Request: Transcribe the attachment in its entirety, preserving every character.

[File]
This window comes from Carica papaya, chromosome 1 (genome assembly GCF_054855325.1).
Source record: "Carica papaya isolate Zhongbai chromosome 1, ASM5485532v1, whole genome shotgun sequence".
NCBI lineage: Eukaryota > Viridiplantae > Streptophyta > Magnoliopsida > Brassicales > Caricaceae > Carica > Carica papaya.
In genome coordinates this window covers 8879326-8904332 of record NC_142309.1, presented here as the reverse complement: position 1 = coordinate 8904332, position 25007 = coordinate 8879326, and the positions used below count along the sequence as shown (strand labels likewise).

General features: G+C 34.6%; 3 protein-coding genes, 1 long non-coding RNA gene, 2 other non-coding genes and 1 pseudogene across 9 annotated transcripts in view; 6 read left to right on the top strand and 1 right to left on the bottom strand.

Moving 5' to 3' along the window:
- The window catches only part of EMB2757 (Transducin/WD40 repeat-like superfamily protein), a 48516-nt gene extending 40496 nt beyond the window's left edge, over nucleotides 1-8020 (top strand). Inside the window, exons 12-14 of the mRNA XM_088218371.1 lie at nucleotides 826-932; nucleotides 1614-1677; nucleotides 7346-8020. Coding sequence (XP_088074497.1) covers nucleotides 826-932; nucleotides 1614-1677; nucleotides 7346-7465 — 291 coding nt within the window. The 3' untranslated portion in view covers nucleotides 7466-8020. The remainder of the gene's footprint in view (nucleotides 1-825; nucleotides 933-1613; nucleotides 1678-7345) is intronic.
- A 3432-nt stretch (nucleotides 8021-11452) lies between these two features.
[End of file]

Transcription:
This window comes from Carica papaya, chromosome 1 (genome assembly GCF_054855325.1).
Source record: "Carica papaya isolate Zhongbai chromosome 1, ASM5485532v1, whole genome shotgun sequence".
NCBI lineage: Eukaryota > Viridiplantae > Streptophyta > Magnoliopsida > Brassicales > Caricaceae > Carica > Carica papaya.
In genome coordinates this window covers 8879326-8904332 of record NC_142309.1, presented here as the reverse complement: position 1 = coordinate 8904332, position 25007 = coordinate 8879326, and the positions used below count along the sequence as shown (strand labels likewise).

General features: G+C 34.6%; 3 protein-coding genes, 1 long non-coding RNA gene, 2 other non-coding genes and 1 pseudogene across 9 annotated transcripts in view; 6 read left to right on the top strand and 1 right to left on the bottom strand.

Moving 5' to 3' along the window:
- The window catches only part of EMB2757 (Transducin/WD40 repeat-like superfamily protein), a 48516-nt gene extending 40496 nt beyond the window's left edge, over nucleotides 1-8020 (top strand). Inside the window, exons 12-14 of the mRNA XM_088218371.1 lie at nucleotides 826-932; nucleotides 1614-1677; nucleotides 7346-8020. Coding sequence (XP_088074497.1) covers nucleotides 826-932; nucleotides 1614-1677; nucleotides 7346-7465 — 291 coding nt within the window. The 3' untranslated portion in view covers nucleotides 7466-8020. The remainder of the gene's footprint in view (nucleotides 1-825; nucleotides 933-1613; nucleotides 1678-7345) is intronic.
- A 3432-nt stretch (nucleotides 8021-11452) lies between these two features.